Of course you’re stressed. Just look at you.
We all know the face of stress: the clenched jaw, the furrowed brow, the intense stare. And, really, it’s not a bad look. We all do some of our best work under pressure. Adrenaline and other stress hormones give us the kick start we need to meet deadlines and generally get ahead in life.
But when stress runs too hot for too long, the look changes. People who are stressed for years don’t merely appear driven or focused. They look beaten down. In large doses, stress can wear the body and speed up the clock on aging.
The wear and tear of stress can show up in every part of the body: individual cells, bones, skin. You can even see it in photographs. A Dutch study from 2012 asked volunteers to guess the age of nearly 300 people from photos. The researchers also checked all of the photo subjects for cortisol, a key stress hormone. The results were telling: People with high levels of cortisol almost always looked older than they really were. The researchers estimated that each tiny increase in cortisol — each micromole per liter, to be exact — aged a person by about half a year.
Ronald Nathan, an author and psychologist who runs a men’s-only practice in Albany, N.Y., says he can see the telltale signs of stress in his clients. Wrinkles are one giveaway. “They have the No. 11 between their eyebrows,” he says. “I think the Botox industry is largely based on trying to erase the signs of stress.”
Why does stress leave so many marks? As Nathan explains, cortisol and other stress hormones trigger a “fight or flight” mind-set—something that was very helpful when our species was competing with lions and cave bears. “But in modern life, we don’t have a lot of fights, and there’s no place to run,” he says. The body turns that tension inward, sometimes with disastrous results.
Here are just a few ways that stress can wear down the body. As Nathan frequently tells his patients, stress-related problems can often be avoided. Lifestyle changes, counseling and relaxation exercises can take much of the sting out of stress, he says.
Grinding teeth. Lots of people take out their stress on their teeth, says Dr. Eugene Antenucci, a fellow of the American Academy of General Dentistry who has a practice in Huntington, N.Y. As he explains, teeth grinding, or bruxism, is a natural extension of the clenched jaw that most people have in times of stress. When patients come in with newly chipped or worn-down teeth, they’re usually going through a rough patch in their lives. “I hear it all the time. Their jobs are tough. They have money issues. Someone has passed away. They need to deal with stress to stop the grinding.”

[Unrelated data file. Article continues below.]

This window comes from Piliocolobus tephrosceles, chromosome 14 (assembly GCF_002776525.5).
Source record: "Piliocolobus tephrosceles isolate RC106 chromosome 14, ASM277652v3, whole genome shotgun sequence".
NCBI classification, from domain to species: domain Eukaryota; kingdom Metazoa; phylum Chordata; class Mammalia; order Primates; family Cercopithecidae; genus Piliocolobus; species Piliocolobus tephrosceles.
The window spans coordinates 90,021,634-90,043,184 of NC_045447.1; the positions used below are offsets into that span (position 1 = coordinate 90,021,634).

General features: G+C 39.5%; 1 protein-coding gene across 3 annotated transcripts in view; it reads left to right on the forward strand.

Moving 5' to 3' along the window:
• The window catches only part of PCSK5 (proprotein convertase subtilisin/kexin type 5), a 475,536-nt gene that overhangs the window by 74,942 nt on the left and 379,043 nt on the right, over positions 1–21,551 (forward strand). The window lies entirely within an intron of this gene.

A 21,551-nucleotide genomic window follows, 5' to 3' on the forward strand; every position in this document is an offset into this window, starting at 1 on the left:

Gum disease. Studies have found that people with the most cortisol in their blood, an unmistakable sign of stress, are especially likely to suffer from periodontal disease. And that leads to tooth loss and root canals, as if they didn’t already have enough stress in their lives. It’s not entirely clear how trouble at work or home can lead to unhealthy gums, but Antenucci says that stressed-out people often have dry mouths, one of the major causes of gum disease. “They also don’t take very good care of themselves. When you’re under stress, brushing every day is something that might not happen.”
Inflammation. Lots of people are literally inflamed with stress, says Sheldon Cohen, professor of psychology at Carnegie Mellon University. He explains that cortisol and other stress hormones trigger inflammation all over the body. In small doses, that’s OK, because a little inflammation can help fight infections and speed up healing from injury. But when people are too stressed out for too long, inflammation can get out of control, setting the stage for a long list of potential problems, including pain, heart disease and a weakened immune system. Cohen’s own research has found that stressed people get more than their fair share of colds.
Thinning hair. Most people dealing with hair loss can put the bulk of the blame on their genes. But stress certainly doesn’t help. A 2012 study of 98 pairs of identical female twins found that sisters who reported the most stress in their lives also had the most hair loss. Perhaps not entirely coincidentally, thinning hair was also especially common in women who had the most children.
Thinning bones. One of the pernicious side effects of cortisol is that it keeps bones from absorbing calcium. A 2012 Israeli study of 135 post-menopausal women found that depression, anxiety and stress were all associated with low bone mineral density.
Weight gain. Recent studies have found that stress can upset the balance of hormones that help control appetite. But it’s no secret that stressed people often turn to food for comfort. A 2012 study of 457 women by researchers at UC San Francisco found that women with the most stressful lives also had the biggest problems with overeating.
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